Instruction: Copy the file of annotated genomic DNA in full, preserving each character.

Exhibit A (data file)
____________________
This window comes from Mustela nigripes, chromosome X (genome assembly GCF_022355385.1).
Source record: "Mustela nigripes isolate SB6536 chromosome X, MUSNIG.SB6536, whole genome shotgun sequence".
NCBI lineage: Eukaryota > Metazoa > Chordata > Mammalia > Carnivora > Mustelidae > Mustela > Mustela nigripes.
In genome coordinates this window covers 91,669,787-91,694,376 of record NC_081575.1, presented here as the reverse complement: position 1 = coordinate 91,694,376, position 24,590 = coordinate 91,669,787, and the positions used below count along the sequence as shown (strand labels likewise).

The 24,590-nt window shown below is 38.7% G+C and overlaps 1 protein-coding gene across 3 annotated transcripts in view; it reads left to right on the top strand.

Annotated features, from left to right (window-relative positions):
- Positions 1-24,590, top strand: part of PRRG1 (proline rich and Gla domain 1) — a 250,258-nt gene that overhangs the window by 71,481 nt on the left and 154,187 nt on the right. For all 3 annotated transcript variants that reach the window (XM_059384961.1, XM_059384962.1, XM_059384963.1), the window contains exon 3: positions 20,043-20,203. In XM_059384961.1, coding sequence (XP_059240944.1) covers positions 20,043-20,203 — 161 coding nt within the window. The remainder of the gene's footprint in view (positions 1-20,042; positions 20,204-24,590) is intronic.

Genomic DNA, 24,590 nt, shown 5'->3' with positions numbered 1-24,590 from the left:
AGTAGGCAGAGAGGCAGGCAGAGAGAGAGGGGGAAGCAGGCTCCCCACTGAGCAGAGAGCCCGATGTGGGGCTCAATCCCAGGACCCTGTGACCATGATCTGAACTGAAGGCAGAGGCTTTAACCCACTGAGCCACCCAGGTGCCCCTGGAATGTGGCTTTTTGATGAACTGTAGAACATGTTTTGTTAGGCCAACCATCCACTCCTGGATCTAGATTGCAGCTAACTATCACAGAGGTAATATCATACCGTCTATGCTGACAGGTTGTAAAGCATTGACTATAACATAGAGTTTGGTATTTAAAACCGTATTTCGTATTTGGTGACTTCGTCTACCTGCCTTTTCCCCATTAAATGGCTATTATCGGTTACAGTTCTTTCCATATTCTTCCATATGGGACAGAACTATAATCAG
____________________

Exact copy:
This window comes from Mustela nigripes, chromosome X (genome assembly GCF_022355385.1).
Source record: "Mustela nigripes isolate SB6536 chromosome X, MUSNIG.SB6536, whole genome shotgun sequence".
NCBI lineage: Eukaryota > Metazoa > Chordata > Mammalia > Carnivora > Mustelidae > Mustela > Mustela nigripes.
In genome coordinates this window covers 91,669,787-91,694,376 of record NC_081575.1, presented here as the reverse complement: position 1 = coordinate 91,694,376, position 24,590 = coordinate 91,669,787, and the positions used below count along the sequence as shown (strand labels likewise).

The 24,590-nt window shown below is 38.7% G+C and overlaps 1 protein-coding gene across 3 annotated transcripts in view; it reads left to right on the top strand.

Annotated features, from left to right (window-relative positions):
- Positions 1-24,590, top strand: part of PRRG1 (proline rich and Gla domain 1) — a 250,258-nt gene that overhangs the window by 71,481 nt on the left and 154,187 nt on the right. For all 3 annotated transcript variants that reach the window (XM_059384961.1, XM_059384962.1, XM_059384963.1), the window contains exon 3: positions 20,043-20,203. In XM_059384961.1, coding sequence (XP_059240944.1) covers positions 20,043-20,203 — 161 coding nt within the window. The remainder of the gene's footprint in view (positions 1-20,042; positions 20,204-24,590) is intronic.

Genomic DNA, 24,590 nt, shown 5'->3' with positions numbered 1-24,590 from the left:
AGTAGGCAGAGAGGCAGGCAGAGAGAGAGGGGGAAGCAGGCTCCCCACTGAGCAGAGAGCCCGATGTGGGGCTCAATCCCAGGACCCTGTGACCATGATCTGAACTGAAGGCAGAGGCTTTAACCCACTGAGCCACCCAGGTGCCCCTGGAATGTGGCTTTTTGATGAACTGTAGAACATGTTTTGTTAGGCCAACCATCCACTCCTGGATCTAGATTGCAGCTAACTATCACAGAGGTAATATCATACCGTCTATGCTGACAGGTTGTAAAGCATTGACTATAACATAGAGTTTGGTATTTAAAACCGTATTTCGTATTTGGTGACTTCGTCTACCTGCCTTTTCCCCATTAAATGGCTATTATCGGTTACAGTTCTTTCCATATTCTTCCATATGGGACAGAACTATAATCAG